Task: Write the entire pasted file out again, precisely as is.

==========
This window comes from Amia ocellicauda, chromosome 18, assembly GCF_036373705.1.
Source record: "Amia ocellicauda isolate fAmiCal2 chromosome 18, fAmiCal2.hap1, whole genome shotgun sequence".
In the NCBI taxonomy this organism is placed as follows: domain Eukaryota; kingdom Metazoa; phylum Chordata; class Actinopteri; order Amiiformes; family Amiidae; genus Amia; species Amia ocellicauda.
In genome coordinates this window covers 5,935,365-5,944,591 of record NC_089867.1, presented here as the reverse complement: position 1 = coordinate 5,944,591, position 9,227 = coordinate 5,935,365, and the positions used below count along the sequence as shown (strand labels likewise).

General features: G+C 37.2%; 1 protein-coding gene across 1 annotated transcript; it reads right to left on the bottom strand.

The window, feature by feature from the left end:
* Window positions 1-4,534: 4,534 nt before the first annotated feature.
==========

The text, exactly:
This window comes from Amia ocellicauda, chromosome 18, assembly GCF_036373705.1.
Source record: "Amia ocellicauda isolate fAmiCal2 chromosome 18, fAmiCal2.hap1, whole genome shotgun sequence".
In the NCBI taxonomy this organism is placed as follows: domain Eukaryota; kingdom Metazoa; phylum Chordata; class Actinopteri; order Amiiformes; family Amiidae; genus Amia; species Amia ocellicauda.
In genome coordinates this window covers 5,935,365-5,944,591 of record NC_089867.1, presented here as the reverse complement: position 1 = coordinate 5,944,591, position 9,227 = coordinate 5,935,365, and the positions used below count along the sequence as shown (strand labels likewise).

General features: G+C 37.2%; 1 protein-coding gene across 1 annotated transcript; it reads right to left on the bottom strand.

The window, feature by feature from the left end:
* Window positions 1-4,534: 4,534 nt before the first annotated feature.